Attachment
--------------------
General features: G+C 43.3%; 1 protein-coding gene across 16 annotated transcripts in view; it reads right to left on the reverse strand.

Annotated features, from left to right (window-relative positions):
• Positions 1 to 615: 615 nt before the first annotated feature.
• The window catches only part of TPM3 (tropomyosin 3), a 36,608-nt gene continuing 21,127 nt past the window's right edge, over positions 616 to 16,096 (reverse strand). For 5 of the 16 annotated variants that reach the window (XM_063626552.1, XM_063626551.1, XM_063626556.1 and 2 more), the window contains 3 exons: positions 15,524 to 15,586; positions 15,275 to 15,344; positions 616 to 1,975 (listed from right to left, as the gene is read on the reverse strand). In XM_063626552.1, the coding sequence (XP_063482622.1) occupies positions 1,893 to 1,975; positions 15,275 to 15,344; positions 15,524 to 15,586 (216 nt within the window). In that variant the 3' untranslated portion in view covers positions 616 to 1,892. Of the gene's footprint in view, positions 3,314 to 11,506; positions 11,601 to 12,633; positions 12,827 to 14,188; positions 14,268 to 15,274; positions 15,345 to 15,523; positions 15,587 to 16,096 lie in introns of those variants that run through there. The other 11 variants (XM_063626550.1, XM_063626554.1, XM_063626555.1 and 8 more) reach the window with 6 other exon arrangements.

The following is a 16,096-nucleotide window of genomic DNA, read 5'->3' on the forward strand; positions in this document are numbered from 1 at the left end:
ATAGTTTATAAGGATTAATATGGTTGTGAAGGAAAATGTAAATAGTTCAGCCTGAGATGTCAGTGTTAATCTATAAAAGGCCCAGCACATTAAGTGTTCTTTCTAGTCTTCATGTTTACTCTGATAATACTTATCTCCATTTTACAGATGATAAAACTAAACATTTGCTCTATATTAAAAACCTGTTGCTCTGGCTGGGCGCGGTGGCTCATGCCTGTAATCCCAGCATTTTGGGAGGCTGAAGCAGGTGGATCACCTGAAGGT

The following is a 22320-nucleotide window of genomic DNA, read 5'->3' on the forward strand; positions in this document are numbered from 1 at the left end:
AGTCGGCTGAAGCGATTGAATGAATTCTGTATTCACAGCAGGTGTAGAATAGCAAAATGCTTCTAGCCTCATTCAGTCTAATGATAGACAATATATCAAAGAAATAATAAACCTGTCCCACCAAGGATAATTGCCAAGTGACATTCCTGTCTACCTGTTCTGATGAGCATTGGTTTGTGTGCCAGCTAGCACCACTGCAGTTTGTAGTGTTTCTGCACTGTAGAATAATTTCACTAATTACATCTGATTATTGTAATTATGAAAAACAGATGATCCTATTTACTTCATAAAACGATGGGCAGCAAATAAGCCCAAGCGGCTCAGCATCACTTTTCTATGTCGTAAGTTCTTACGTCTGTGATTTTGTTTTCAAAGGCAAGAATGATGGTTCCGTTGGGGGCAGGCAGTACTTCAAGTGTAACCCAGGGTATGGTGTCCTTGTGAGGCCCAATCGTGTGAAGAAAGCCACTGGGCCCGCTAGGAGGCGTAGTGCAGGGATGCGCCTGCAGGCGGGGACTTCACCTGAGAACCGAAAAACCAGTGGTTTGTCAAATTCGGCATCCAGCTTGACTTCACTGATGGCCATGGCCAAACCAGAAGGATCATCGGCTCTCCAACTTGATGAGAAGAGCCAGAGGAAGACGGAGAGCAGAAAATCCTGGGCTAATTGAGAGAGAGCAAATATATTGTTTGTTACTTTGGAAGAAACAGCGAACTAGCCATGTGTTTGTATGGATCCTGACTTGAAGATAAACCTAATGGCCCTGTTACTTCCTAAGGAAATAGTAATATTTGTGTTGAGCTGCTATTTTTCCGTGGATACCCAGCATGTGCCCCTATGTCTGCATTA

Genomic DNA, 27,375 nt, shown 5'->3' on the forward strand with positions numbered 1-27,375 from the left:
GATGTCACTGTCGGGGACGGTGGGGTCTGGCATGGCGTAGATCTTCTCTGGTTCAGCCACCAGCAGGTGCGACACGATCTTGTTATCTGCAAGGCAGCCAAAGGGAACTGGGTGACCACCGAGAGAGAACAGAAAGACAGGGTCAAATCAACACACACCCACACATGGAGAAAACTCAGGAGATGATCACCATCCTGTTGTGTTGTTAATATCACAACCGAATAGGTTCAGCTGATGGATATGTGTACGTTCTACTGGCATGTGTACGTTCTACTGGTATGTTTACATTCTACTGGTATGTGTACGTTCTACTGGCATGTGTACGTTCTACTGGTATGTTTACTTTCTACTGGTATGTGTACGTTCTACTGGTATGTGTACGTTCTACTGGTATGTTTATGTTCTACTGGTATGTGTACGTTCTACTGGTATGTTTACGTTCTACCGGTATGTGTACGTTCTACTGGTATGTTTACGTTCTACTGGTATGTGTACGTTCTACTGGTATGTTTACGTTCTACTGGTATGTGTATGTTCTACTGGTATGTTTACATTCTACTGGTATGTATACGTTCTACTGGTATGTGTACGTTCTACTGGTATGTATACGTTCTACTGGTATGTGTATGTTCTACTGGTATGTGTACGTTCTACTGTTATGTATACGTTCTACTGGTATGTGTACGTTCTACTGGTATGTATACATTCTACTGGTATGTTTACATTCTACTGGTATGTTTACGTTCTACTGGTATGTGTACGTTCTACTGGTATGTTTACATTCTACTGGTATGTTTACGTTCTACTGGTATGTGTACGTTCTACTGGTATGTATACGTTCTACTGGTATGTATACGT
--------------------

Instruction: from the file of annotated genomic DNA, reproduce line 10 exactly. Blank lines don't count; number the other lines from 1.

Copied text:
GATGTCACTGTCGGGGACGGTGGGGTCTGGCATGGCGTAGATCTTCTCTGGTTCAGCCACCAGCAGGTGCGACACGATCTTGTTATCTGCAAGGCAGCCAAAGGGAACTGGGTGACCACCGAGAGAGAACAGAAAGACAGGGTCAAATCAACACACACCCACACATGGAGAAAACTCAGGAGATGATCACCATCCTGTTGTGTTGTTAATATCACAACCGAATAGGTTCAGCTGATGGATATGTGTACGTTCTACTGGCATGTGTACGTTCTACTGGTATGTTTACATTCTACTGGTATGTGTACGTTCTACTGGCATGTGTACGTTCTACTGGTATGTTTACTTTCTACTGGTATGTGTACGTTCTACTGGTATGTGTACGTTCTACTGGTATGTTTATGTTCTACTGGTATGTGTACGTTCTACTGGTATGTTTACGTTCTACCGGTATGTGTACGTTCTACTGGTATGTTTACGTTCTACTGGTATGTGTACGTTCTACTGGTATGTTTACGTTCTACTGGTATGTGTATGTTCTACTGGTATGTTTACATTCTACTGGTATGTATACGTTCTACTGGTATGTGTACGTTCTACTGGTATGTATACGTTCTACTGGTATGTGTATGTTCTACTGGTATGTGTACGTTCTACTGTTATGTATACGTTCTACTGGTATGTGTACGTTCTACTGGTATGTATACATTCTACTGGTATGTTTACATTCTACTGGTATGTTTACGTTCTACTGGTATGTGTACGTTCTACTGGTATGTTTACATTCTACTGGTATGTTTACGTTCTACTGGTATGTGTACGTTCTACTGGTATGTATACGTTCTACTGGTATGTATACGT